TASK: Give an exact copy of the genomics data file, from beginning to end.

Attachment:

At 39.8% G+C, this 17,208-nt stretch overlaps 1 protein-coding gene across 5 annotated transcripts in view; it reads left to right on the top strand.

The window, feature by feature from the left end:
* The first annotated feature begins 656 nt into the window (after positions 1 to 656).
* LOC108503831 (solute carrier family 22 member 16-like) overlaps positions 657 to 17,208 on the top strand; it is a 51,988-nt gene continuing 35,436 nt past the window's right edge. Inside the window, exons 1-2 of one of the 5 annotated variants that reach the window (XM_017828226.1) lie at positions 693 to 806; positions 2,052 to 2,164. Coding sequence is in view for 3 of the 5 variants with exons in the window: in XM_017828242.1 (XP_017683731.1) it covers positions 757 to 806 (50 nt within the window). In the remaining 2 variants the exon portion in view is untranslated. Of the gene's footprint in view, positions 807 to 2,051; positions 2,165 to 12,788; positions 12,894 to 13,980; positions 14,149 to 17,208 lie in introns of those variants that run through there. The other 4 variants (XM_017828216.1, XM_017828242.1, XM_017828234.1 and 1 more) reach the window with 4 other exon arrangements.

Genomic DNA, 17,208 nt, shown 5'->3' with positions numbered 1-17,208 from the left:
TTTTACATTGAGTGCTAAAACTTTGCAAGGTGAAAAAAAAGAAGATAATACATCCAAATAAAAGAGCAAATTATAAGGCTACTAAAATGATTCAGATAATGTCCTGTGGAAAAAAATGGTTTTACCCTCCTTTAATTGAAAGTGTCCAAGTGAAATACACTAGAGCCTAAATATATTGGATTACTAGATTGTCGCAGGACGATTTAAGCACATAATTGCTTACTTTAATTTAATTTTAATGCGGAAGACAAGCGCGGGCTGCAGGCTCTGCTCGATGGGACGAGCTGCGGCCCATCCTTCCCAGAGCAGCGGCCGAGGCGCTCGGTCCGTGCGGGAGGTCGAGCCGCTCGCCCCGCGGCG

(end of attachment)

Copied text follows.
At 39.8% G+C, this 17,208-nt stretch overlaps 1 protein-coding gene across 5 annotated transcripts in view; it reads left to right on the top strand.

The window, feature by feature from the left end:
* The first annotated feature begins 656 nt into the window (after positions 1 to 656).
* LOC108503831 (solute carrier family 22 member 16-like) overlaps positions 657 to 17,208 on the top strand; it is a 51,988-nt gene continuing 35,436 nt past the window's right edge. Inside the window, exons 1-2 of one of the 5 annotated variants that reach the window (XM_017828226.1) lie at positions 693 to 806; positions 2,052 to 2,164. Coding sequence is in view for 3 of the 5 variants with exons in the window: in XM_017828242.1 (XP_017683731.1) it covers positions 757 to 806 (50 nt within the window). In the remaining 2 variants the exon portion in view is untranslated. Of the gene's footprint in view, positions 807 to 2,051; positions 2,165 to 12,788; positions 12,894 to 13,980; positions 14,149 to 17,208 lie in introns of those variants that run through there. The other 4 variants (XM_017828216.1, XM_017828242.1, XM_017828234.1 and 1 more) reach the window with 4 other exon arrangements.

Genomic DNA, 17,208 nt, shown 5'->3' with positions numbered 1-17,208 from the left:
TTTTACATTGAGTGCTAAAACTTTGCAAGGTGAAAAAAAAGAAGATAATACATCCAAATAAAAGAGCAAATTATAAGGCTACTAAAATGATTCAGATAATGTCCTGTGGAAAAAAATGGTTTTACCCTCCTTTAATTGAAAGTGTCCAAGTGAAATACACTAGAGCCTAAATATATTGGATTACTAGATTGTCGCAGGACGATTTAAGCACATAATTGCTTACTTTAATTTAATTTTAATGCGGAAGACAAGCGCGGGCTGCAGGCTCTGCTCGATGGGACGAGCTGCGGCCCATCCTTCCCAGAGCAGCGGCCGAGGCGCTCGGTCCGTGCGGGAGGTCGAGCCGCTCGCCCCGCGGCG